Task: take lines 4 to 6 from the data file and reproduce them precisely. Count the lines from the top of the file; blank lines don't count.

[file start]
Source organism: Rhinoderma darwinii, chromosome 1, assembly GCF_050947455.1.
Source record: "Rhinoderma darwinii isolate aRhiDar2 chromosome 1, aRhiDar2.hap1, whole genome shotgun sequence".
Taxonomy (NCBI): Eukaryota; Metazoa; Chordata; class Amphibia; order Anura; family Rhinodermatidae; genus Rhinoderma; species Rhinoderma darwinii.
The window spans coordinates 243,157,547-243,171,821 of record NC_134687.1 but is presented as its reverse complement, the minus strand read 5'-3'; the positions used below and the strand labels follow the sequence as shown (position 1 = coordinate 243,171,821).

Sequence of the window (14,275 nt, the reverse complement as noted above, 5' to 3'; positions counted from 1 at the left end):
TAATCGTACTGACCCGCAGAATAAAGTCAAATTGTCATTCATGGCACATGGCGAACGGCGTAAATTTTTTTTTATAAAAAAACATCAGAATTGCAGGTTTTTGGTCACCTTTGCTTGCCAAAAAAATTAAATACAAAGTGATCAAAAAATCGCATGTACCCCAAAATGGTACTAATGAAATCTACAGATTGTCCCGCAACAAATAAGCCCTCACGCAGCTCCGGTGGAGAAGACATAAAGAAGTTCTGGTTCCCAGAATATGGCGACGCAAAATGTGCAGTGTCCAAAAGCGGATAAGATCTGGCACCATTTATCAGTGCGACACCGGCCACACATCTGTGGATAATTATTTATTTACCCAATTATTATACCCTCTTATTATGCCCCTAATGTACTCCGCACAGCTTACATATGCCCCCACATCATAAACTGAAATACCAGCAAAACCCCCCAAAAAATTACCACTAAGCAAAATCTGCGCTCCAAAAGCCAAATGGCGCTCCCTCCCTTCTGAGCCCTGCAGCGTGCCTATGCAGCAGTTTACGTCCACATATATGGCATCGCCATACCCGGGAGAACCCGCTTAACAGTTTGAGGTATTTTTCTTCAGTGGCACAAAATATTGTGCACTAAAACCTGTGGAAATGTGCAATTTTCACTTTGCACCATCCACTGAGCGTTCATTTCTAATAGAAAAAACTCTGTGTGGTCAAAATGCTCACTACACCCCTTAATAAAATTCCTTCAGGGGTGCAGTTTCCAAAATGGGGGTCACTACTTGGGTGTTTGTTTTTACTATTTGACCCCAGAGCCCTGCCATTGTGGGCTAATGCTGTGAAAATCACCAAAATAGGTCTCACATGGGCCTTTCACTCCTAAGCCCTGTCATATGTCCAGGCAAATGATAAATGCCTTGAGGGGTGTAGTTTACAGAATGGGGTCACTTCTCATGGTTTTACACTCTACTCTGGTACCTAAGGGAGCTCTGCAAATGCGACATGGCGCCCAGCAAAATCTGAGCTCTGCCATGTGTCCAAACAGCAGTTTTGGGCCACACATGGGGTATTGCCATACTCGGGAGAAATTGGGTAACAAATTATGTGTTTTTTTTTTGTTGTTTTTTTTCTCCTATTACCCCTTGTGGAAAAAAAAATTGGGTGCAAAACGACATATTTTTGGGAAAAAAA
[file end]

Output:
The window spans coordinates 243,157,547-243,171,821 of record NC_134687.1 but is presented as its reverse complement, the minus strand read 5'-3'; the positions used below and the strand labels follow the sequence as shown (position 1 = coordinate 243,171,821).

Sequence of the window (14,275 nt, the reverse complement as noted above, 5' to 3'; positions counted from 1 at the left end):
TAATCGTACTGACCCGCAGAATAAAGTCAAATTGTCATTCATGGCACATGGCGAACGGCGTAAATTTTTTTTTATAAAAAAACATCAGAATTGCAGGTTTTTGGTCACCTTTGCTTGCCAAAAAAATTAAATACAAAGTGATCAAAAAATCGCATGTACCCCAAAATGGTACTAATGAAATCTACAGATTGTCCCGCAACAAATAAGCCCTCACGCAGCTCCGGTGGAGAAGACATAAAGAAGTTCTGGTTCCCAGAATATGGCGACGCAAAATGTGCAGTGTCCAAAAGCGGATAAGATCTGGCACCATTTATCAGTGCGACACCGGCCACACATCTGTGGATAATTATTTATTTACCCAATTATTATACCCTCTTATTATGCCCCTAATGTACTCCGCACAGCTTACATATGCCCCCACATCATAAACTGAAATACCAGCAAAACCCCCCAAAAAATTACCACTAAGCAAAATCTGCGCTCCAAAAGCCAAATGGCGCTCCCTCCCTTCTGAGCCCTGCAGCGTGCCTATGCAGCAGTTTACGTCCACATATATGGCATCGCCATACCCGGGAGAACCCGCTTAACAGTTTGAGGTATTTTTCTTCAGTGGCACAAAATATTGTGCACTAAAACCTGTGGAAATGTGCAATTTTCACTTTGCACCATCCACTGAGCGTTCATTTCTAATAGAAAAAACTCTGTGTGGTCAAAATGCTCACTACACCCCTTAATAAAATTCCTTCAGGGGTGCAGTTTCCAAAATGGGGGTCACTACTTGGGTGTTTGTTTTTACTATTTGACCCCAGAGCCCTGCCATTGTGGGCTAATGCTGTGAAAATCACCAAAATAGGTCTCACATGGGCCTTTCACTCCTAAGCCCTGTCATATGTCCAGGCAAATGATAAATGCCTTGAGGGGTGTAGTTTACAGAATGGGGTCACTTCTCATGGTTTTACACTCTACTCTGGTACCTAAGGGAGCTCTGCAAATGCGACATGGCGCCCAGCAAAATCTGAGCTCTGCCATGTGTCCAAACAGCAGTTTTGGGCCACACATGGGGTATTGCCATACTCGGGAGAAATTGGGTAACAAATTATGTGTTTTTTTTTTGTTGTTTTTTTTCTCCTATTACCCCTTGTGGAAAAAAAAATTGGGTGCAAAACGACATATTTTTGGGAAAAAAA